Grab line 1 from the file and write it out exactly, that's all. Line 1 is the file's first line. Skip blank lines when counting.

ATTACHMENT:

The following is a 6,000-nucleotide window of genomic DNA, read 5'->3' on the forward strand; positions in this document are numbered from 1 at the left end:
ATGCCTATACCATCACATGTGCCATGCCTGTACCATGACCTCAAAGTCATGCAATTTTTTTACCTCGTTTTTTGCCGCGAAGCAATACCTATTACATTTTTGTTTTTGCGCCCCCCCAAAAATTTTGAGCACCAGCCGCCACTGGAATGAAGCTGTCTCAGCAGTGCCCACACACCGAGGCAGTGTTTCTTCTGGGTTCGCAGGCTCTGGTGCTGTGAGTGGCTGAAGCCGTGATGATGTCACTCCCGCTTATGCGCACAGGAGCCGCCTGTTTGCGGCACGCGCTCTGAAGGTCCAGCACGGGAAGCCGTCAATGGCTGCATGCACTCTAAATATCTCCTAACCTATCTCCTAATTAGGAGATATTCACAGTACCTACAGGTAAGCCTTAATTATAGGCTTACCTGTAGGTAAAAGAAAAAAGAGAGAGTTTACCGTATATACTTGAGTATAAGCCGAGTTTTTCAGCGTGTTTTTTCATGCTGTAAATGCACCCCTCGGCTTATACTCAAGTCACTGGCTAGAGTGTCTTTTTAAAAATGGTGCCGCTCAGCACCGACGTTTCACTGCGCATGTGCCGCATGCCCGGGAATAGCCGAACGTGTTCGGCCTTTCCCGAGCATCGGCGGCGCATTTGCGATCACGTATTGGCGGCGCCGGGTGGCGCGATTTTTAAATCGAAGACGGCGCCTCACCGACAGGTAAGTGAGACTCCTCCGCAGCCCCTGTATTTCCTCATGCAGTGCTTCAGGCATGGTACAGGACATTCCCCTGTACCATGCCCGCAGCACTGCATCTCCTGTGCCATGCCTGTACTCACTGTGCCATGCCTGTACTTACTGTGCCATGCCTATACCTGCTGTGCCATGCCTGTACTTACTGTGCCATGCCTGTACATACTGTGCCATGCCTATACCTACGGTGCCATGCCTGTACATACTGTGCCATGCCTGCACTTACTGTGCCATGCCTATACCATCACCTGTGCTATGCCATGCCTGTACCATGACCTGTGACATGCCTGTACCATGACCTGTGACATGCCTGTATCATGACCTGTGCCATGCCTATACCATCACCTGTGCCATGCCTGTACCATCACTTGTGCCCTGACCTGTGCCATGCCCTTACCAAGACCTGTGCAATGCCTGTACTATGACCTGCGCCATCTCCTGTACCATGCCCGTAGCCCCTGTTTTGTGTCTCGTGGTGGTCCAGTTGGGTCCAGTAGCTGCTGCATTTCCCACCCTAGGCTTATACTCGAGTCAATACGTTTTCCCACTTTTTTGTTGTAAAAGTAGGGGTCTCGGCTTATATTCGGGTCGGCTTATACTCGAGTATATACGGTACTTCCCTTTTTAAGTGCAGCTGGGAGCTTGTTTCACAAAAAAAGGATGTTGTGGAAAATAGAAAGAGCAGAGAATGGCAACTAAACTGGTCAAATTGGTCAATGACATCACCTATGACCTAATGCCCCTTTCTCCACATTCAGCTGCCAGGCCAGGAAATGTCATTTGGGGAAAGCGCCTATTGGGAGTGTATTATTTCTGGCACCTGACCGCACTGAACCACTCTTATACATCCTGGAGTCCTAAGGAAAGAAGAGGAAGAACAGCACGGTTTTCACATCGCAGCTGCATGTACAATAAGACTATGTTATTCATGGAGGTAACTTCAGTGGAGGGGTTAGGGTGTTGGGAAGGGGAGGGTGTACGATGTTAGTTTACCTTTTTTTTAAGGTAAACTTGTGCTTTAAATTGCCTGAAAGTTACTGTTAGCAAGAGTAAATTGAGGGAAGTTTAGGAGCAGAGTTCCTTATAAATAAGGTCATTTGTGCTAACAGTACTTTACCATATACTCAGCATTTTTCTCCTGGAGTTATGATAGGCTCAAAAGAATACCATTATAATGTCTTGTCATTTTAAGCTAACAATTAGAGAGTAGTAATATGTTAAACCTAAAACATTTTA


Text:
The following is a 6,000-nucleotide window of genomic DNA, read 5'->3' on the forward strand; positions in this document are numbered from 1 at the left end: